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Will Measure R be successful after Tuesday’s vote?


On March 3, Los Angeles County will vote for a new ballot initiative regarding jail reforms. Known as Measure R, the “LA County Sheriff Civilian Oversight Commission Ordinance,” is designed to bring oversight, transparency, and accountability to the LA County’s Sheriff Department.

Journalist and activist Jasmyne Cannick, who is running for a seat on the County Central Committee, AD 53 on the same ballot as Measure R, has been known to be an advocate for reforming California’s jails. Especially LA County jails, which are known to be overcrowded. In 2018, she was the  Measure R campaign director.

If Measure R is adopted, it would require the Sheriff Civilian Oversight Commission to develop a Comprehensive Public Safety Reinvestment Plan. This means that it will focus on reducing the jail population by redirecting $3.5 billion, which was previously expected to be spent on jail expansion, toward mental health care and youth center programs, as well as the Office of Re-entry and Diversion.

Measure R will also be able to expand legal powers to the Sheriff Civilian Oversight Commission to effectively and independently investigate misconduct and corruption, which has been a major issue in the past.

LA County has the largest jail population in the country, as well as the largest jailed population with mental health issues. The average daily population at LA county jails is around 17,000. Of that, 5,500 suffer from an acute mental illness, but receive no treatment. Another 70 percent of that population suffers from substance abuse.

Once released from jail, 25 percent end up homeless.

It costs an estimated $1 billion annually to incarcerate LA residents. One of the main reasons LA jails are overcrowded is because many of those awaiting trial have been arrested for  non-violent offenses and cannot afford bail.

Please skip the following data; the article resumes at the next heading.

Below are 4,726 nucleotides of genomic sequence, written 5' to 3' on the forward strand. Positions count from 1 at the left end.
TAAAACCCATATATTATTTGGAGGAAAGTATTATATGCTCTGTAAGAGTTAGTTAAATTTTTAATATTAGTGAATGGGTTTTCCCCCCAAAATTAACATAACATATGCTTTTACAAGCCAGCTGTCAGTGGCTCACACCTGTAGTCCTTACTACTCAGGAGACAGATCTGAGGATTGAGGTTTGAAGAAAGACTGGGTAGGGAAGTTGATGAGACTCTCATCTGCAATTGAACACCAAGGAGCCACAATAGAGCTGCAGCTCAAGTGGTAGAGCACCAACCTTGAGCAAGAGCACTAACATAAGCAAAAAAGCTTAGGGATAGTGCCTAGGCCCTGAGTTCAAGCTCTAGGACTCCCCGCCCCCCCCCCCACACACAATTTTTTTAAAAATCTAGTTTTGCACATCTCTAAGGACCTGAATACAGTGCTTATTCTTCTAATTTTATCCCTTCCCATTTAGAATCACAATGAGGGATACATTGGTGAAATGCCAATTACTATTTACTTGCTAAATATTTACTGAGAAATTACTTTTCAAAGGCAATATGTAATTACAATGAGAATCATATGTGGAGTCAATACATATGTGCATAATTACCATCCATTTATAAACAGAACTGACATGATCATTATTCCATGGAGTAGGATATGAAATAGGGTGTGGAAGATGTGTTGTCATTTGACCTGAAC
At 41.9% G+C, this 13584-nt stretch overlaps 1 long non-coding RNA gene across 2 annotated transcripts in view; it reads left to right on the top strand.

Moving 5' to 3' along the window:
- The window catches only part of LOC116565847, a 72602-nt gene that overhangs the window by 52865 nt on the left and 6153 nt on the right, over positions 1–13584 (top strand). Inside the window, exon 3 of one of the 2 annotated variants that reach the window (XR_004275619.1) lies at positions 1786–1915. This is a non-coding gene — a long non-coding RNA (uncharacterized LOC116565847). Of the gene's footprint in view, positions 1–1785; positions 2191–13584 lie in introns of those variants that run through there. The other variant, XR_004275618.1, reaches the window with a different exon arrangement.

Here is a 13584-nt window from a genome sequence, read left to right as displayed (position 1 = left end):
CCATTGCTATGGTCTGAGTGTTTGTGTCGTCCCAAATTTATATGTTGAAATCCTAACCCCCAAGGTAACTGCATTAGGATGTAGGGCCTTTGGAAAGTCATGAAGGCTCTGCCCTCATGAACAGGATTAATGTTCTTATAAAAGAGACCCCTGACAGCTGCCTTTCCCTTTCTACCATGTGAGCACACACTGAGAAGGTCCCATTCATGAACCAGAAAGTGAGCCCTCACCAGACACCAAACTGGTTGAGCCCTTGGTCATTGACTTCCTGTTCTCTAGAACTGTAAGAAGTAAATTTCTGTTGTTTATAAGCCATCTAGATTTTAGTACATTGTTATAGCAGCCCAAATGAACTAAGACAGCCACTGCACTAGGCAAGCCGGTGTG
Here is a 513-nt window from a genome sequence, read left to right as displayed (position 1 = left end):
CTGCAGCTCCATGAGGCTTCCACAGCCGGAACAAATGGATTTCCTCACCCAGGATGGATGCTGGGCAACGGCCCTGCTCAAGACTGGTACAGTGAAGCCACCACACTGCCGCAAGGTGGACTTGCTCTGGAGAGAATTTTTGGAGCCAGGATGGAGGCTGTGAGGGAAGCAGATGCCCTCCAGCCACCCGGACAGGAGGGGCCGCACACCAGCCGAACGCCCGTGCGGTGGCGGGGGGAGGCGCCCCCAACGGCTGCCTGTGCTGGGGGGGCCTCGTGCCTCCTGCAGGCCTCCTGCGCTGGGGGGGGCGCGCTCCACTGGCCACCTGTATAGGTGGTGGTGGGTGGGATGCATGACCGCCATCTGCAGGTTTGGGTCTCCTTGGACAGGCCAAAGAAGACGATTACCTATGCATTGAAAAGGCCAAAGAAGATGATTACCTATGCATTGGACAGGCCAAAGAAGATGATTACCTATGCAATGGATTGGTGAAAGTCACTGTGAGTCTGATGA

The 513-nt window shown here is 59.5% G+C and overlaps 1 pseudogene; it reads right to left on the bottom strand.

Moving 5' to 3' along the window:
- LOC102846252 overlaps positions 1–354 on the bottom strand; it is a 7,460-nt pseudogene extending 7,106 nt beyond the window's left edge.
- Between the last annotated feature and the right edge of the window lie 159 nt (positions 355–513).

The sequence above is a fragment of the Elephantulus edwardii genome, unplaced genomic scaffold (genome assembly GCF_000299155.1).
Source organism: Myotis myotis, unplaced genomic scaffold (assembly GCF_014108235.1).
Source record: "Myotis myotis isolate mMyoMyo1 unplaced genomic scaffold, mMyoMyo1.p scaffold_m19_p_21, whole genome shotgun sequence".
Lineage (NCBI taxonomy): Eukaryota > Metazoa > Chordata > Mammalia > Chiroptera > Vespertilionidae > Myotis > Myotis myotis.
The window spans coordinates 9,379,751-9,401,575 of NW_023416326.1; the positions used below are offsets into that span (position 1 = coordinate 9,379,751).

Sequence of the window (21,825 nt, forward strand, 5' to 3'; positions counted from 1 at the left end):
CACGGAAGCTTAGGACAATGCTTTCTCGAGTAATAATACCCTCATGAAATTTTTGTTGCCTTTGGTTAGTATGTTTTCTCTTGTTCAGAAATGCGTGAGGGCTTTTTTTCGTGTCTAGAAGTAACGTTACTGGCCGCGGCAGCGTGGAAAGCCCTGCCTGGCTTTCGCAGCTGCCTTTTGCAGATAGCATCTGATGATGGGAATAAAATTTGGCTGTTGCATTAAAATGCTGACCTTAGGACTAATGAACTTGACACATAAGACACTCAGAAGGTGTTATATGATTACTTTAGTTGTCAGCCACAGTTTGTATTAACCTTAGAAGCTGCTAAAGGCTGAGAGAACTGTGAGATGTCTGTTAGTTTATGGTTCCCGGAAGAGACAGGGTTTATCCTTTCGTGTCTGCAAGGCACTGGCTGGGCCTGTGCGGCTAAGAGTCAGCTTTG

The non profit social welfare organization “Equal Justice Now,” which advocates against false arrest, unreasonable detention, wrongful conviction and incarceration, believes that Measure R has a chance to succeed.

“We do believe that Measure R will take place and reduce incarceration rates of African-Americans. By spending money on mental health programs, youth centers and reducing recidivism rates in LA County, this will definitely have the impact of lowering the incarceration rates of African-Americans,” a spokesperson for Equal Justice Now said. “Additionally, Measure R would give the Sheriff Civilian Oversight Commission the authority to use its own members and staff to conduct investigations regarding complaints by inmates to the Office of Inspector General (OIG).  We believe this will help inmates against false arrests, unreasonable detention and wrongful convictions.”

In order to reduce crime the Comprehensive Public Safety Reinvestment Plan and Feasibility Study will recognize needed crime prevention, as well as treatment programs to create a new public safety, by diverting resources.

This new ballot measure would also mean change for the LAPD and its current tactics.

“Equal Justice Now does believe that Measure R will change how the LAPD operates.  It will hold the LAPD accountable to how defendants are treated and whether there are any abuses associated with false arrests, unreasonable detention and wrongful convictions,” a spokesperson for Equal Justice Now said. “If passed, Measure R would allow citizen complaints to be elevated to the Office of Inspector General who would now be able to determine if there was any wrongdoing by the LAPD.

“We believe that Measure R is a right step in the direction to lower racial disparity rates in LA County by keeping the LAPD accountable to the Office of Inspector General for false arrests, unreasonable detention or wrongful convictions.”